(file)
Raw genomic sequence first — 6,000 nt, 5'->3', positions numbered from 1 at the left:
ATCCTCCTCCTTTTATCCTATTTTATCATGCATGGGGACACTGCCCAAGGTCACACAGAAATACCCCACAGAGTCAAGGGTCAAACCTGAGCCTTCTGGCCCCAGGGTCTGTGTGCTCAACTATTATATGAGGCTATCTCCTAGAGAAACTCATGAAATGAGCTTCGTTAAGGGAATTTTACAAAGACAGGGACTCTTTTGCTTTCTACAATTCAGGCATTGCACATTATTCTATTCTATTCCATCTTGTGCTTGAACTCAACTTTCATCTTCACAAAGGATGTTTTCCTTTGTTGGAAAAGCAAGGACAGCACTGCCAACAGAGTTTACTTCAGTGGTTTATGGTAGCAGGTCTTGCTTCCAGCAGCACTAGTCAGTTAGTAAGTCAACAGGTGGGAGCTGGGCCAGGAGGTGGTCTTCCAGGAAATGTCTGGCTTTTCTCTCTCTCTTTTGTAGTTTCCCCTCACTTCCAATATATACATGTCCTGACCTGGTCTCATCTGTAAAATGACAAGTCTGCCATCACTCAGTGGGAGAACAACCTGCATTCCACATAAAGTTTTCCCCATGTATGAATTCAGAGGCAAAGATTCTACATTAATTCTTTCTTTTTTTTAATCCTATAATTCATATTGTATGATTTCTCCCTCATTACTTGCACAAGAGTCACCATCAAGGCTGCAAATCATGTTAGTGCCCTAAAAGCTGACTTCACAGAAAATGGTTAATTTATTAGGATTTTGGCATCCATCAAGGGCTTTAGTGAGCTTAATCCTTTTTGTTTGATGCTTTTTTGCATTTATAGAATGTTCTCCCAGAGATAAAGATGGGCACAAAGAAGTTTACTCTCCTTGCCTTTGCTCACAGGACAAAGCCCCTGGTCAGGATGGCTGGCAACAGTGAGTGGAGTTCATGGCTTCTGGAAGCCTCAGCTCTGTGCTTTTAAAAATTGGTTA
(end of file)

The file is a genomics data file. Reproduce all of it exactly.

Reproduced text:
Raw genomic sequence first — 6,000 nt, 5'->3', positions numbered from 1 at the left:
ATCCTCCTCCTTTTATCCTATTTTATCATGCATGGGGACACTGCCCAAGGTCACACAGAAATACCCCACAGAGTCAAGGGTCAAACCTGAGCCTTCTGGCCCCAGGGTCTGTGTGCTCAACTATTATATGAGGCTATCTCCTAGAGAAACTCATGAAATGAGCTTCGTTAAGGGAATTTTACAAAGACAGGGACTCTTTTGCTTTCTACAATTCAGGCATTGCACATTATTCTATTCTATTCCATCTTGTGCTTGAACTCAACTTTCATCTTCACAAAGGATGTTTTCCTTTGTTGGAAAAGCAAGGACAGCACTGCCAACAGAGTTTACTTCAGTGGTTTATGGTAGCAGGTCTTGCTTCCAGCAGCACTAGTCAGTTAGTAAGTCAACAGGTGGGAGCTGGGCCAGGAGGTGGTCTTCCAGGAAATGTCTGGCTTTTCTCTCTCTCTTTTGTAGTTTCCCCTCACTTCCAATATATACATGTCCTGACCTGGTCTCATCTGTAAAATGACAAGTCTGCCATCACTCAGTGGGAGAACAACCTGCATTCCACATAAAGTTTTCCCCATGTATGAATTCAGAGGCAAAGATTCTACATTAATTCTTTCTTTTTTTTAATCCTATAATTCATATTGTATGATTTCTCCCTCATTACTTGCACAAGAGTCACCATCAAGGCTGCAAATCATGTTAGTGCCCTAAAAGCTGACTTCACAGAAAATGGTTAATTTATTAGGATTTTGGCATCCATCAAGGGCTTTAGTGAGCTTAATCCTTTTTGTTTGATGCTTTTTTGCATTTATAGAATGTTCTCCCAGAGATAAAGATGGGCACAAAGAAGTTTACTCTCCTTGCCTTTGCTCACAGGACAAAGCCCCTGGTCAGGATGGCTGGCAACAGTGAGTGGAGTTCATGGCTTCTGGAAGCCTCAGCTCTGTGCTTTTAAAAATTGGTTA